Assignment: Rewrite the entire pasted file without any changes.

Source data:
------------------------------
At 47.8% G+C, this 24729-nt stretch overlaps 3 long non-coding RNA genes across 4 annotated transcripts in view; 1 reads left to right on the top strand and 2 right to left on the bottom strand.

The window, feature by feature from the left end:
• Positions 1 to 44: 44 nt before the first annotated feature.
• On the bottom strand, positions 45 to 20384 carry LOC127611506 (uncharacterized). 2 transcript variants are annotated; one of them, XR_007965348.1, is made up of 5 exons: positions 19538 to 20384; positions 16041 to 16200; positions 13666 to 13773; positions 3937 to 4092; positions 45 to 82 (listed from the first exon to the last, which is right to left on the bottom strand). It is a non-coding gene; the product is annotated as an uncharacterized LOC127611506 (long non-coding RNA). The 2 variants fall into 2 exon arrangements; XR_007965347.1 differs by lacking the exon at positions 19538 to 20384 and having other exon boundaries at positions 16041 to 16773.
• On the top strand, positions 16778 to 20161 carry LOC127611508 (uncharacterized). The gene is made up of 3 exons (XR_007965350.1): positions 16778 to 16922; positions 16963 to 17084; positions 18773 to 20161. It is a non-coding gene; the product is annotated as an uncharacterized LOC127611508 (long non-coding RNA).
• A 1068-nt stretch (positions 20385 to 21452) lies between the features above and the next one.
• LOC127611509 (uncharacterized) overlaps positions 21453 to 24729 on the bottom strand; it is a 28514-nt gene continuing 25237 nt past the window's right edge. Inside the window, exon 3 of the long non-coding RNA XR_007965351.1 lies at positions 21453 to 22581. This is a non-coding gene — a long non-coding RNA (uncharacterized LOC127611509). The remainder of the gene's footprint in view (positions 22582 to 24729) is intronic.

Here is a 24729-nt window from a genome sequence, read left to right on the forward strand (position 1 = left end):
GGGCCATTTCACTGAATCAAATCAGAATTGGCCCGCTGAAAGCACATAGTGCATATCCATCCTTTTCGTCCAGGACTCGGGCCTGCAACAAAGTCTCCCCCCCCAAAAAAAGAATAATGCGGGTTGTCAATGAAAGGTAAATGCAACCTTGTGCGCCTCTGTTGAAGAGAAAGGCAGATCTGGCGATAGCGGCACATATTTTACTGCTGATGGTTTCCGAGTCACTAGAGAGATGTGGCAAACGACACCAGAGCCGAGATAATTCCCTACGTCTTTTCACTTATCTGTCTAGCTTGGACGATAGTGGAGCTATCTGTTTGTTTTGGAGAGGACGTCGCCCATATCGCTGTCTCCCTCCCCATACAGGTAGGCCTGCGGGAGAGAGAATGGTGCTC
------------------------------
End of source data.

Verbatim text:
At 47.8% G+C, this 24729-nt stretch overlaps 3 long non-coding RNA genes across 4 annotated transcripts in view; 1 reads left to right on the top strand and 2 right to left on the bottom strand.

The window, feature by feature from the left end:
• Positions 1 to 44: 44 nt before the first annotated feature.
• On the bottom strand, positions 45 to 20384 carry LOC127611506 (uncharacterized). 2 transcript variants are annotated; one of them, XR_007965348.1, is made up of 5 exons: positions 19538 to 20384; positions 16041 to 16200; positions 13666 to 13773; positions 3937 to 4092; positions 45 to 82 (listed from the first exon to the last, which is right to left on the bottom strand). It is a non-coding gene; the product is annotated as an uncharacterized LOC127611506 (long non-coding RNA). The 2 variants fall into 2 exon arrangements; XR_007965347.1 differs by lacking the exon at positions 19538 to 20384 and having other exon boundaries at positions 16041 to 16773.
• On the top strand, positions 16778 to 20161 carry LOC127611508 (uncharacterized). The gene is made up of 3 exons (XR_007965350.1): positions 16778 to 16922; positions 16963 to 17084; positions 18773 to 20161. It is a non-coding gene; the product is annotated as an uncharacterized LOC127611508 (long non-coding RNA).
• A 1068-nt stretch (positions 20385 to 21452) lies between the features above and the next one.
• LOC127611509 (uncharacterized) overlaps positions 21453 to 24729 on the bottom strand; it is a 28514-nt gene continuing 25237 nt past the window's right edge. Inside the window, exon 3 of the long non-coding RNA XR_007965351.1 lies at positions 21453 to 22581. This is a non-coding gene — a long non-coding RNA (uncharacterized LOC127611509). The remainder of the gene's footprint in view (positions 22582 to 24729) is intronic.

Here is a 24729-nt window from a genome sequence, read left to right on the forward strand (position 1 = left end):
GGGCCATTTCACTGAATCAAATCAGAATTGGCCCGCTGAAAGCACATAGTGCATATCCATCCTTTTCGTCCAGGACTCGGGCCTGCAACAAAGTCTCCCCCCCCAAAAAAAGAATAATGCGGGTTGTCAATGAAAGGTAAATGCAACCTTGTGCGCCTCTGTTGAAGAGAAAGGCAGATCTGGCGATAGCGGCACATATTTTACTGCTGATGGTTTCCGAGTCACTAGAGAGATGTGGCAAACGACACCAGAGCCGAGATAATTCCCTACGTCTTTTCACTTATCTGTCTAGCTTGGACGATAGTGGAGCTATCTGTTTGTTTTGGAGAGGACGTCGCCCATATCGCTGTCTCCCTCCCCATACAGGTAGGCCTGCGGGAGAGAGAATGGTGCTC